(Dictionary of Symbols, Jean Chevalier & Alain Gheerbrant, pgs. 99-100)
Super Soul
Super Soul is very much in the seer category as far as blindness goes. There is also a bit of the poet to his character as well as an echo of Homer, for he is the one who transforms Kowalski's story into the stuff of myths. And as a DJ he is associated with music throughout, his bard-ness thus covered.

Despite being played by a younger actor the character bears many similarities to the wise old man archetype and is depicted as being very sage-like throughout the film. It is Super Soul, in touch with a higher reality, who guides our hero on his allegorical journey through the Valley of Death into the "Golden State" (which Super Soul mistakenly refers to as the Sunshine State as though the solar symbolism was not already obvious enough).

Super Soul is very much an initiated figure as his name implies. His seeming ability to communicate to Kowalski telepathically is but one sign of the higher plane he exists upon. The desk in his DJ station is littered with impressive looking volumes as though he is constantly in search of more knowledge. Probably the most quoted lines from this film is a brief monologue delivered by Super Soul littered with metaphysical significance:
"And there goes the Challenger, being chased by the blue, blue meanies on wheels. The vicious traffic squad cars are after our lone driver, the last American hero, the electric centaur, the, the demi-god, the super driver of the golden west! Two nasty Nazi cars are close behind the beautiful lone driver. The police numbers are gettin' closer, closer, closer to our soul hero, in his soul mobile, yeah baby! They about to strike. They gonna get him. Smash him. Rape... the last beautiful free soul on this planet...
"But, it is written, if the evil spirit arms the tiger with claws, Braham provided the dove with wings. Thus spoke the super guru..."

The researcher is unaware of where it is specifically written that Braham provided the dove with wings to counter the claws the tiger received from the evil spirit, but certainly there were not many road movie from around this time (or afterwards) in which Braham was invoked. Super Soul's description of Kowalski as "the electric centaur" is most interesting as well within symbolic context of the mythological creatures.
"Iconographically, centaurs are generally depicted with an expression of sorrow on their faces. They symbolize lust, with all the brute violence which can reduce mankind to the level of beasts unless it is counterbalanced by spiritual strength. They are a striking image of the twofold nature of mankind --half god, half beast... They are the antithesis of the horseman, who tames and masters the elemental forces, while the centaurs, with the exception of Chiron and his brothers, are ruled by wild, untrammelled instinct. They are also an image of the unconscious, an unconscious which gains mastery of the personality, subjecting it to its own impulses and eliminating inner conflict."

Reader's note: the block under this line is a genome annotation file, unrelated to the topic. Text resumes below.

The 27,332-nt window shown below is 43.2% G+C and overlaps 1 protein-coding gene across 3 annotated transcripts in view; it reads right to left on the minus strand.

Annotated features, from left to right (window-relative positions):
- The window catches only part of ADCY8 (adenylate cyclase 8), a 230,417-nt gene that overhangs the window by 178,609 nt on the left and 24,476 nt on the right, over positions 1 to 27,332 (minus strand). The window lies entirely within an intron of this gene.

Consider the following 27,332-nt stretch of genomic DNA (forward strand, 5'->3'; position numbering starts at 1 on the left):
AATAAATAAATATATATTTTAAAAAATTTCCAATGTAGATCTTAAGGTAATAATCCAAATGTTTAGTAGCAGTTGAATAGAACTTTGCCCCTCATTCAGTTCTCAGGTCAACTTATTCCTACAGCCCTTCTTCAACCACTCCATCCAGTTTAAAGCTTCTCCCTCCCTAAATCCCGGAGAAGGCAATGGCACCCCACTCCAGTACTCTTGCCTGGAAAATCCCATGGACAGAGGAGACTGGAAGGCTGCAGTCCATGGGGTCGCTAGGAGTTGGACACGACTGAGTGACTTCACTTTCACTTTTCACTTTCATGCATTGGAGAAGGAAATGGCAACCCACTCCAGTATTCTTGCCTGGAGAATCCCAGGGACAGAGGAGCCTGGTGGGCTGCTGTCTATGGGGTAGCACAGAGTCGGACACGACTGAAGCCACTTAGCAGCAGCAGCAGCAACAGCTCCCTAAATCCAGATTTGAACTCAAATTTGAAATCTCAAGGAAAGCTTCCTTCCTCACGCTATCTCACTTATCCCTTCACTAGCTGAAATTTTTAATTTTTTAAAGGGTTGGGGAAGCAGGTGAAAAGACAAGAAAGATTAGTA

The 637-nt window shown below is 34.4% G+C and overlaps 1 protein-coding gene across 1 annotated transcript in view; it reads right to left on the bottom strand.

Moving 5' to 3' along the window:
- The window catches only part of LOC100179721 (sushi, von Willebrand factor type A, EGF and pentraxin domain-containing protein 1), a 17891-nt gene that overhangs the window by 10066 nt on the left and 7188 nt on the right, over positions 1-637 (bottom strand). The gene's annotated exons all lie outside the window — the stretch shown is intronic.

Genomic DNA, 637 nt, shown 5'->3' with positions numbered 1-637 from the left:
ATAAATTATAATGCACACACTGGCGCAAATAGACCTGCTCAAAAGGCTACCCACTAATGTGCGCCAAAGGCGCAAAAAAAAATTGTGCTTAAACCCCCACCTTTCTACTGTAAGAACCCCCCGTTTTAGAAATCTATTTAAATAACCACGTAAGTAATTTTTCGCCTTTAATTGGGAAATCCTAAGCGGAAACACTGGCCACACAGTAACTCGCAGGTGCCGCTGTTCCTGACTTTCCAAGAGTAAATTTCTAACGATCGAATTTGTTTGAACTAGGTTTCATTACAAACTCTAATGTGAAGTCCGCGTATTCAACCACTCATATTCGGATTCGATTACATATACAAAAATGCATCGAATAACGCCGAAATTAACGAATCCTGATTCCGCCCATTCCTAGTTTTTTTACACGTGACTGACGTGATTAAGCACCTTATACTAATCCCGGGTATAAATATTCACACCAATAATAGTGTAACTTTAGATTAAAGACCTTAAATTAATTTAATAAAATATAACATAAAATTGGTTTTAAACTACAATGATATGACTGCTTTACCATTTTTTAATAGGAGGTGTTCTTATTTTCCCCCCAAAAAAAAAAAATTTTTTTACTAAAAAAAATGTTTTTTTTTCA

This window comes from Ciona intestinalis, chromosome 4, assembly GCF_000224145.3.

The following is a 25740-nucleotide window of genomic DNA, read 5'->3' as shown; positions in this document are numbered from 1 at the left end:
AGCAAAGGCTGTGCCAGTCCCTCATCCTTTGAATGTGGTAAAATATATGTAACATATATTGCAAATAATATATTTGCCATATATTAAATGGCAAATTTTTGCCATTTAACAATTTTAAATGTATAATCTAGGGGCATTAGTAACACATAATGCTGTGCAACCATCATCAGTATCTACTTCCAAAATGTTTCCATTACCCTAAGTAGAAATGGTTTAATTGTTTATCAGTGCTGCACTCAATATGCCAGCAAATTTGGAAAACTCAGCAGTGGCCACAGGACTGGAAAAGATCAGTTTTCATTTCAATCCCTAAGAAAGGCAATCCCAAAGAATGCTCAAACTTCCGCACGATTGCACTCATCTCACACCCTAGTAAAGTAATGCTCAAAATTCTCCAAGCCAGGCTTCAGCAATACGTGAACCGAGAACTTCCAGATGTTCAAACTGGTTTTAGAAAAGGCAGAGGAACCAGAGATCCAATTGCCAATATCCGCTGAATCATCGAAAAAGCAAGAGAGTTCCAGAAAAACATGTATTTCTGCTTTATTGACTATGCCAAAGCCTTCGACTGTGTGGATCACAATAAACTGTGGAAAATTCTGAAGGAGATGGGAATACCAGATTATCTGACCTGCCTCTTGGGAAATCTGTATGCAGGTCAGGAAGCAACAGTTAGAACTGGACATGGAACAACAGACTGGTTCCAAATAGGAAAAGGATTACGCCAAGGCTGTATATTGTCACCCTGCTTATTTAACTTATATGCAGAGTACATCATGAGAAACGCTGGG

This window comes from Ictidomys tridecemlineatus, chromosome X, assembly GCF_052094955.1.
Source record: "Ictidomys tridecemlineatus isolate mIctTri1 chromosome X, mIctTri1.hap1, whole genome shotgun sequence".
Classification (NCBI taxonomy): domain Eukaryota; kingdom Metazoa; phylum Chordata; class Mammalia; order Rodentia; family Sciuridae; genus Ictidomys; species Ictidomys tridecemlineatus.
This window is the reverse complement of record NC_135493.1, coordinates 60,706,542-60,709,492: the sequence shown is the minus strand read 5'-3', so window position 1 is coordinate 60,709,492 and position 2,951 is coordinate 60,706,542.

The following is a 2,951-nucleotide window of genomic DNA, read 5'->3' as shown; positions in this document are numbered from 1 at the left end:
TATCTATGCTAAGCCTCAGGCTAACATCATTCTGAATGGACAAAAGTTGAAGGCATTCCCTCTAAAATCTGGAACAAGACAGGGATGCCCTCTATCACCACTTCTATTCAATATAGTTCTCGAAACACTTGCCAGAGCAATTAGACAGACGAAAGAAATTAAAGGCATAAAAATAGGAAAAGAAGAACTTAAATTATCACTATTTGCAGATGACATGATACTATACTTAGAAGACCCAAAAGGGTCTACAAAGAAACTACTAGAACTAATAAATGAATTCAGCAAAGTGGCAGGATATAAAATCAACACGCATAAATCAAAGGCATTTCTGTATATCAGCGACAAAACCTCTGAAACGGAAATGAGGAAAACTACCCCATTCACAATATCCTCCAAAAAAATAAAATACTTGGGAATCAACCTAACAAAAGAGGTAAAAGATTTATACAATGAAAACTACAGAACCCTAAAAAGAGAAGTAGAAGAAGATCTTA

(Dictionary of Symbols, Jean Chevalier & Alain Gheerbrant, pg. 173)

Kowalski is certainly a creature of instinct, driving the Challenger as though it were the lower part of his body. In a way then he is a true "electric centaur" and in desperate need of spiritual strength which Super Soul attempts to broadcast to Kowalski's "Soul mobile." And what of the golden West? Cerainly it has been at the heart of much speculation.
"... the Mohave desert, which is, for the Freemasons, the cosmic graveyard of the West, the final destiny of Anubis, the celestial jackal, otherwise known as Sirius."
 (Secret Societies and Psychological Warfare, Michael A. Hoffman II, pg. 54)
We have already noted allusions to Sirius earlier. And of course Kowalski ventures into the Mohave later on the allude the cops. Is this then a trip into America's "cosmic graveyard"? These answers and more in the enxt installment dear reader. Stay tuned.


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  2. I share your appreciation of the Primal Scream soundtrack-still one of my favourite cd's. I'm now 59 and remember seeing Vanishing Point on tv as a kid. It was a big cultural touchstone for many in my age group although we didn't understand what the hell it meant. I think it was more the cars and speed and coolness of Kowalski that hit home. A mild synchronicity- I just had a Vanishing Point/Kowalski t-shirt made up as I couldn't find one anywhere. Soon after I received I randomly found your series on the movie while browsing through your site